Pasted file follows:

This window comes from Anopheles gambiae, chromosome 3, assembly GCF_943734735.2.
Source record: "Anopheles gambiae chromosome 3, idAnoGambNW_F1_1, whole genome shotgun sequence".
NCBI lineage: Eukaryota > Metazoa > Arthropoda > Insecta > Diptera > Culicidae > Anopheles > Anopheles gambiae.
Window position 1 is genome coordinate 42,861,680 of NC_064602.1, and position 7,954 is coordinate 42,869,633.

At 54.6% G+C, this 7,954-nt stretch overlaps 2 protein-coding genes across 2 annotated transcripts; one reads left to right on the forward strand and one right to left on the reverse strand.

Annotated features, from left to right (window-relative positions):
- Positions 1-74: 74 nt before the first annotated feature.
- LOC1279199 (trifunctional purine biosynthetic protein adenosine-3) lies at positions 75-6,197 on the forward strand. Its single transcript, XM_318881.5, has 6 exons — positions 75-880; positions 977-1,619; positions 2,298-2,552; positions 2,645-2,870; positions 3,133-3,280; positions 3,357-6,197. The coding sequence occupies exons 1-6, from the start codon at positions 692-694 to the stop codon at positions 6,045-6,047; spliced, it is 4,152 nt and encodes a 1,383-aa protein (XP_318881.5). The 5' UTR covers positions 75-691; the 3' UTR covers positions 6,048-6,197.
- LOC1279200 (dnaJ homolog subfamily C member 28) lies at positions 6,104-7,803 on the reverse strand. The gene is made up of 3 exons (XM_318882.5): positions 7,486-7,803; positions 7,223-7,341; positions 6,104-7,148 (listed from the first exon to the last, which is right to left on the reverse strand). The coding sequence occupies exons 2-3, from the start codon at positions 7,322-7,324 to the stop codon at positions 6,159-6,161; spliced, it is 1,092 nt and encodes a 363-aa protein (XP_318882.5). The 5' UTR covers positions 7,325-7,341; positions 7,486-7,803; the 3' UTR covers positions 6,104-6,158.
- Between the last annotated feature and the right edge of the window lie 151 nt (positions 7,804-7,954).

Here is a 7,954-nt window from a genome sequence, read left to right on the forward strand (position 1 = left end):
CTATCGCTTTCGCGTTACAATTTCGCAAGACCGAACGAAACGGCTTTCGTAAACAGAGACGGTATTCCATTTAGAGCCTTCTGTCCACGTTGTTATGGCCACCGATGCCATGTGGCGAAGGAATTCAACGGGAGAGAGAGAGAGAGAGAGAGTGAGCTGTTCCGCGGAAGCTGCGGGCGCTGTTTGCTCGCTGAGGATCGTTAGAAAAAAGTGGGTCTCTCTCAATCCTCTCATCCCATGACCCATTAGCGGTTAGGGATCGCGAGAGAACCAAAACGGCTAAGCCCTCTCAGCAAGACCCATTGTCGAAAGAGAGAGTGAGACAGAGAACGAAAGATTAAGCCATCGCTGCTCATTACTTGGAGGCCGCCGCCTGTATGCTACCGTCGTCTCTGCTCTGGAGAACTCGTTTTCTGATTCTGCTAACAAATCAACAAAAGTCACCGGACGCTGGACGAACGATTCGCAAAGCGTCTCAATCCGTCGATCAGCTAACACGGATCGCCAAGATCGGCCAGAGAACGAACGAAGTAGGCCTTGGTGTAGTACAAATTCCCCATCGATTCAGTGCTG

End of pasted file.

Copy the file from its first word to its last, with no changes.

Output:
This window comes from Anopheles gambiae, chromosome 3, assembly GCF_943734735.2.
Source record: "Anopheles gambiae chromosome 3, idAnoGambNW_F1_1, whole genome shotgun sequence".
NCBI lineage: Eukaryota > Metazoa > Arthropoda > Insecta > Diptera > Culicidae > Anopheles > Anopheles gambiae.
Window position 1 is genome coordinate 42,861,680 of NC_064602.1, and position 7,954 is coordinate 42,869,633.

At 54.6% G+C, this 7,954-nt stretch overlaps 2 protein-coding genes across 2 annotated transcripts; one reads left to right on the forward strand and one right to left on the reverse strand.

Annotated features, from left to right (window-relative positions):
- Positions 1-74: 74 nt before the first annotated feature.
- LOC1279199 (trifunctional purine biosynthetic protein adenosine-3) lies at positions 75-6,197 on the forward strand. Its single transcript, XM_318881.5, has 6 exons — positions 75-880; positions 977-1,619; positions 2,298-2,552; positions 2,645-2,870; positions 3,133-3,280; positions 3,357-6,197. The coding sequence occupies exons 1-6, from the start codon at positions 692-694 to the stop codon at positions 6,045-6,047; spliced, it is 4,152 nt and encodes a 1,383-aa protein (XP_318881.5). The 5' UTR covers positions 75-691; the 3' UTR covers positions 6,048-6,197.
- LOC1279200 (dnaJ homolog subfamily C member 28) lies at positions 6,104-7,803 on the reverse strand. The gene is made up of 3 exons (XM_318882.5): positions 7,486-7,803; positions 7,223-7,341; positions 6,104-7,148 (listed from the first exon to the last, which is right to left on the reverse strand). The coding sequence occupies exons 2-3, from the start codon at positions 7,322-7,324 to the stop codon at positions 6,159-6,161; spliced, it is 1,092 nt and encodes a 363-aa protein (XP_318882.5). The 5' UTR covers positions 7,325-7,341; positions 7,486-7,803; the 3' UTR covers positions 6,104-6,158.
- Between the last annotated feature and the right edge of the window lie 151 nt (positions 7,804-7,954).

Here is a 7,954-nt window from a genome sequence, read left to right on the forward strand (position 1 = left end):
CTATCGCTTTCGCGTTACAATTTCGCAAGACCGAACGAAACGGCTTTCGTAAACAGAGACGGTATTCCATTTAGAGCCTTCTGTCCACGTTGTTATGGCCACCGATGCCATGTGGCGAAGGAATTCAACGGGAGAGAGAGAGAGAGAGAGAGTGAGCTGTTCCGCGGAAGCTGCGGGCGCTGTTTGCTCGCTGAGGATCGTTAGAAAAAAGTGGGTCTCTCTCAATCCTCTCATCCCATGACCCATTAGCGGTTAGGGATCGCGAGAGAACCAAAACGGCTAAGCCCTCTCAGCAAGACCCATTGTCGAAAGAGAGAGTGAGACAGAGAACGAAAGATTAAGCCATCGCTGCTCATTACTTGGAGGCCGCCGCCTGTATGCTACCGTCGTCTCTGCTCTGGAGAACTCGTTTTCTGATTCTGCTAACAAATCAACAAAAGTCACCGGACGCTGGACGAACGATTCGCAAAGCGTCTCAATCCGTCGATCAGCTAACACGGATCGCCAAGATCGGCCAGAGAACGAACGAAGTAGGCCTTGGTGTAGTACAAATTCCCCATCGATTCAGTGCTG